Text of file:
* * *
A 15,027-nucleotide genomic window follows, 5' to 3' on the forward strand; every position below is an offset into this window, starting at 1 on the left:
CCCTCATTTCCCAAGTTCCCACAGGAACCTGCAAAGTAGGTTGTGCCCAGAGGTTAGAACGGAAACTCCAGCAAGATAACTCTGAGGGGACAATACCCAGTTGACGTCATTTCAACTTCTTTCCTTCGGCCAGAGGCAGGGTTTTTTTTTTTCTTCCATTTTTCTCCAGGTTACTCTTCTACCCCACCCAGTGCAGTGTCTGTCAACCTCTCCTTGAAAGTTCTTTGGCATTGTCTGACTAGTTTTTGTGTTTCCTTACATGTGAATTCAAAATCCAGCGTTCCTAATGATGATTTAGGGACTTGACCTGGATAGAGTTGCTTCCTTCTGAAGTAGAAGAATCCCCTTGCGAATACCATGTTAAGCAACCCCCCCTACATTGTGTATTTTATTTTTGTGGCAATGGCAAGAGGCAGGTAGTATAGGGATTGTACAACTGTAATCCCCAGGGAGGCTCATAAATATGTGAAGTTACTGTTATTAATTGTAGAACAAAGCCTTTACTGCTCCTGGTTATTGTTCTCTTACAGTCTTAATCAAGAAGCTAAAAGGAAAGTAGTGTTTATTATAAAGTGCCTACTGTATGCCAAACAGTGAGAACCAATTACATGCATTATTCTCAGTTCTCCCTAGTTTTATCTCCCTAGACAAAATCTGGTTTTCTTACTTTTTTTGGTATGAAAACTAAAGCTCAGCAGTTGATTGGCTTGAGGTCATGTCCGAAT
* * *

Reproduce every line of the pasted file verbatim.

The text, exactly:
A 15,027-nucleotide genomic window follows, 5' to 3' on the forward strand; every position below is an offset into this window, starting at 1 on the left:
CCCTCATTTCCCAAGTTCCCACAGGAACCTGCAAAGTAGGTTGTGCCCAGAGGTTAGAACGGAAACTCCAGCAAGATAACTCTGAGGGGACAATACCCAGTTGACGTCATTTCAACTTCTTTCCTTCGGCCAGAGGCAGGGTTTTTTTTTTTCTTCCATTTTTCTCCAGGTTACTCTTCTACCCCACCCAGTGCAGTGTCTGTCAACCTCTCCTTGAAAGTTCTTTGGCATTGTCTGACTAGTTTTTGTGTTTCCTTACATGTGAATTCAAAATCCAGCGTTCCTAATGATGATTTAGGGACTTGACCTGGATAGAGTTGCTTCCTTCTGAAGTAGAAGAATCCCCTTGCGAATACCATGTTAAGCAACCCCCCCTACATTGTGTATTTTATTTTTGTGGCAATGGCAAGAGGCAGGTAGTATAGGGATTGTACAACTGTAATCCCCAGGGAGGCTCATAAATATGTGAAGTTACTGTTATTAATTGTAGAACAAAGCCTTTACTGCTCCTGGTTATTGTTCTCTTACAGTCTTAATCAAGAAGCTAAAAGGAAAGTAGTGTTTATTATAAAGTGCCTACTGTATGCCAAACAGTGAGAACCAATTACATGCATTATTCTCAGTTCTCCCTAGTTTTATCTCCCTAGACAAAATCTGGTTTTCTTACTTTTTTTGGTATGAAAACTAAAGCTCAGCAGTTGATTGGCTTGAGGTCATGTCCGAAT